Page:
The razor-sharp riffs showcase the best aspects of DESTRÖYER’s thrashier side, but the grandiose atmosphere of the preceding offerings is largely gone. Same with the abundance of opera-length solos and leads. Furthermore, the intricate bass-playing gives way to basslines that mostly follow the guitars – which made me curious if this development was in any way related to the absence of Bullet Eater.

WARSLUT: Oh, absolutely. Phil (Bullet Eater) was a seasoned bass player with twenty years of experience; Simon was a guitarist who picked up the bass just to join DESTRÖYER. So, of course he’s not gonna have Phil’s licks and experience.

SHRAPNEL: Phil has a good grip on music and came up with a lot of killer ideas. He also had a big presence on bass and an overall great feel for that instrument. I think Simon would probably describe himself as a guitarist as opposed to a bass player.

BERSERKER: Keith and Ian wanted it that way. I was really into nice basslines à la Timi Hansen (MERCYFUL FATE, KING DIAMOND) – not that I could play like that, but I liked it. I thought the bass should always be doing its own thing. I’d do little scale runs wherever I could, but generally, if I did something that KK and Ian thought was too intricate, they’d be like, ‘Nah, just stick to the meat and potatoes.’ Which is fine; I think that lends itself more to the “Cold Steel…” style anyway. If it had more of the epic, open, and sprawling stuff, I would’ve gone a bit crazy with it, for sure.

MERSUS: The funniest part was when I’d travelled back to Germany and Michael from Season of Mist came in with a photographer. I was meant to return for the mixing session and do some backup vocals, but they decided to do the photo session without me. I said, ‘Well, it’s a little weird what you’re doing here, but okay.’ I guess that was telling about the studio atmosphere. Just by listening to “Cold Steel…”, you can hear all the anger and frustration.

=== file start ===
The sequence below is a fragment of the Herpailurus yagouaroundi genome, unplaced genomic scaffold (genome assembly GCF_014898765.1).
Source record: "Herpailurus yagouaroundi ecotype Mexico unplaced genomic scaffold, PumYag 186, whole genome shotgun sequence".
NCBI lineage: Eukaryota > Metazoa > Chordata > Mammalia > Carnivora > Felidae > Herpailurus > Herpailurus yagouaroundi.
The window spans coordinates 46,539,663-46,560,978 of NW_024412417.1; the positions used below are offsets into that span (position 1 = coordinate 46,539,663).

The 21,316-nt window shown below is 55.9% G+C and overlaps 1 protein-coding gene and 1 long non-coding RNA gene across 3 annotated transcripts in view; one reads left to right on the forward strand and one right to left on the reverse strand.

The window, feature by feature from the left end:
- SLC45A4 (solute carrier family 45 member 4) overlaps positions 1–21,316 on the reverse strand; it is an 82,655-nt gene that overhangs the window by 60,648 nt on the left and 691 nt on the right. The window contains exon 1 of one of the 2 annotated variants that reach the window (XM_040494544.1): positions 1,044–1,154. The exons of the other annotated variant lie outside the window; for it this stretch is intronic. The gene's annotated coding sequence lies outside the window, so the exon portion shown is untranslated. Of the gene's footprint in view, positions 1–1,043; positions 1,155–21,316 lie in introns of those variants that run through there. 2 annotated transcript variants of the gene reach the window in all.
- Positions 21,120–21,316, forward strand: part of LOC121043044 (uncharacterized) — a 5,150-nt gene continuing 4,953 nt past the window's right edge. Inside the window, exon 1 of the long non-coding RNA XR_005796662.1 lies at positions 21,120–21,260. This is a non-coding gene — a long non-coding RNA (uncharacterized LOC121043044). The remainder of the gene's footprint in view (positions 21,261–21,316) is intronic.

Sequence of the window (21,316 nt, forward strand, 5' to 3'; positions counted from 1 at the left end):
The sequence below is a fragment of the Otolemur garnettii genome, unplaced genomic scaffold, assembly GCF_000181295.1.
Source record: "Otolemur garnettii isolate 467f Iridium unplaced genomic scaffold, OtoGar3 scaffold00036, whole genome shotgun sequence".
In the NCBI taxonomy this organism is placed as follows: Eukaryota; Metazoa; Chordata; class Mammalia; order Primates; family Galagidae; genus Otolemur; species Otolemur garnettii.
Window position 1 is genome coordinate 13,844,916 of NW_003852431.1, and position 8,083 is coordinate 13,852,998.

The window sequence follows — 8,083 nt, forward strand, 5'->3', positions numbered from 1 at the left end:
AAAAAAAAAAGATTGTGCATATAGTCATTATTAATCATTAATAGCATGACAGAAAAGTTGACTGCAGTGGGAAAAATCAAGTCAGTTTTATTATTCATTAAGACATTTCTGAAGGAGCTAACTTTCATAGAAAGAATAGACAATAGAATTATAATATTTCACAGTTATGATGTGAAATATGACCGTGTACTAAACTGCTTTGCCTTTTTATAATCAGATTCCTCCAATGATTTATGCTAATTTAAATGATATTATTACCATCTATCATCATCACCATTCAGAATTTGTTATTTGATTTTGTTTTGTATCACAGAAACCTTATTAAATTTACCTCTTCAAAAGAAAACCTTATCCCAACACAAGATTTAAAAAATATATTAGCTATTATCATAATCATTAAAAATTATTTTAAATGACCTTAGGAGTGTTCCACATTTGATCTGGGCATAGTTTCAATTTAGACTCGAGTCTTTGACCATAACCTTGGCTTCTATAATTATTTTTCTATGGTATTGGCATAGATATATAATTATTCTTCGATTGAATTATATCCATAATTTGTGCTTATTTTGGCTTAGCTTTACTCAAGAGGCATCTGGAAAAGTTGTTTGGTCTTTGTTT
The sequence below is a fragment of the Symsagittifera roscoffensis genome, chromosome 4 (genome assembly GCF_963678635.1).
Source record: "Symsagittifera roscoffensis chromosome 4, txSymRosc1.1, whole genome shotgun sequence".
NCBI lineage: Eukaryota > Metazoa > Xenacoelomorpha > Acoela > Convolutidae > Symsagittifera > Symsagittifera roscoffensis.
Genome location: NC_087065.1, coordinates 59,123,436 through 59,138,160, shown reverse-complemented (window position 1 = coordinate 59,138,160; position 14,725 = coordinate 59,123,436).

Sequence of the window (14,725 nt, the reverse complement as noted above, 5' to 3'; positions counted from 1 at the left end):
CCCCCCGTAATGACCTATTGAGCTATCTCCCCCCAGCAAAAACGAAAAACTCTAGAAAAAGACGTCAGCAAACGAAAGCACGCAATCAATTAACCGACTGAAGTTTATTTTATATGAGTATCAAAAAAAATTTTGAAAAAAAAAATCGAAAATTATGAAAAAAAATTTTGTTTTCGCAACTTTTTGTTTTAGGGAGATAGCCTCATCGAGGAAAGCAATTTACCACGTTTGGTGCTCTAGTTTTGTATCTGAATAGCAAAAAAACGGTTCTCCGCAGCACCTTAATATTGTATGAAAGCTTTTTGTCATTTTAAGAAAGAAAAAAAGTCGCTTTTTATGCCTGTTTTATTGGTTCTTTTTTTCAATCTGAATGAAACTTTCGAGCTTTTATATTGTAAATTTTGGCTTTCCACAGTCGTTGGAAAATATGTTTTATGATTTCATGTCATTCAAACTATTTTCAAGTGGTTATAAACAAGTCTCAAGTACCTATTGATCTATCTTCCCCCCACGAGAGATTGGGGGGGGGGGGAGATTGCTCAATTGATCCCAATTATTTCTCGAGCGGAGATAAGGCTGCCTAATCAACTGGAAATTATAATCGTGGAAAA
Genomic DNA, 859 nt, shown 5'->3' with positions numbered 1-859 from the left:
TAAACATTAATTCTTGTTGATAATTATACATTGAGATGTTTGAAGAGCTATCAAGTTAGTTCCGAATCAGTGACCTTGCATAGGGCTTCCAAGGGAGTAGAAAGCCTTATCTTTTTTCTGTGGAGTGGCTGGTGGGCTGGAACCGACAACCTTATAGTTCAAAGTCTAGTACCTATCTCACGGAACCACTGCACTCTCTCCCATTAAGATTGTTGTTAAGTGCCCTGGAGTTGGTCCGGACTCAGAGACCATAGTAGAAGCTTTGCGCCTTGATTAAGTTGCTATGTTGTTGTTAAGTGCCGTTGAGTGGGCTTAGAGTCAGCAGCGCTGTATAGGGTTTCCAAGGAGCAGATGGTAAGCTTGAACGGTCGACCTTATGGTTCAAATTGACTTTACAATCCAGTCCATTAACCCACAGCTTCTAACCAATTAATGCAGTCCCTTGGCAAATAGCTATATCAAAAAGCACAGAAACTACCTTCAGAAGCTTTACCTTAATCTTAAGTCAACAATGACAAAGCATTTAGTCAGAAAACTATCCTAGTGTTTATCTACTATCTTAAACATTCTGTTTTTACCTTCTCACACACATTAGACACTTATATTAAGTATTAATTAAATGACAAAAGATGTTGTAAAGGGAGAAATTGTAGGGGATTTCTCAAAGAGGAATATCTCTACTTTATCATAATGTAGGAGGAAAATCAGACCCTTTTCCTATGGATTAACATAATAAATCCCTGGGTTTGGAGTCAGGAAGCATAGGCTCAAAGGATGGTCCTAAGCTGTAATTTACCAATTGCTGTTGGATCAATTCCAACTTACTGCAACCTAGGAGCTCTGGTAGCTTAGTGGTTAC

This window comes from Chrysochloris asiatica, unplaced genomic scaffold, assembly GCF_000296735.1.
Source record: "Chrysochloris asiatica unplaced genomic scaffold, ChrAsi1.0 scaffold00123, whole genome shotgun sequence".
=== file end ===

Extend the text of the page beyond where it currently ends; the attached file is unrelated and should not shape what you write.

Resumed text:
Photo: Michael Berberian senior


There is a tangible sense of fire in Phoenix Rising, whereas Cold Steel…” has more of a gloomy and almost bleak feel to it. Furthermore, the lyrics have a radically different tone.

MERSUS: I think Keith was processing everything he’d gone through since leaving Australia. There was a lot of reflection leading up to “Cold Steel…” – that recording is a very personal timestamp for him. But there were never any objections from the rest of us; we had some discussions about the lyrics, and Keith captured the essence of it. We just said, ‘This is perfect.’

WARSLUT: I suppose that since moving to Europe, I’d lost many of the romantic notions I had about life. Add to that the burden of leaving everything behind in Oz. I mean, Shrapnel and I were both in long-term relationships. So yeah, there was some baggage there, for sure.

Another factor was living in Holland. In Bardo Methodology #1, KK spoke about how the country drained him of creativity. Besides a populace with very different character traits and temperament than Australians, he was bothered by the lack of wilderness. Every piece of land seemed to be segmented and fenced off for some manner of commercial purpose.

WARSLUT: Holland is a very utilitarian society and landscape. There’s a reason why it’s one of the most productive farmlands and animal husbandry grounds in Europe – the world, even. They’re efficient and pragmatic, which doesn’t necessarily lend itself to certain inclinations. In fact, it tends to make you more… I don’t know if ‘nihilistic’ is the right word. Well, yeah, nihilism as a result of pragmatism: the romance taken out of life. I’d say the spirit, almost.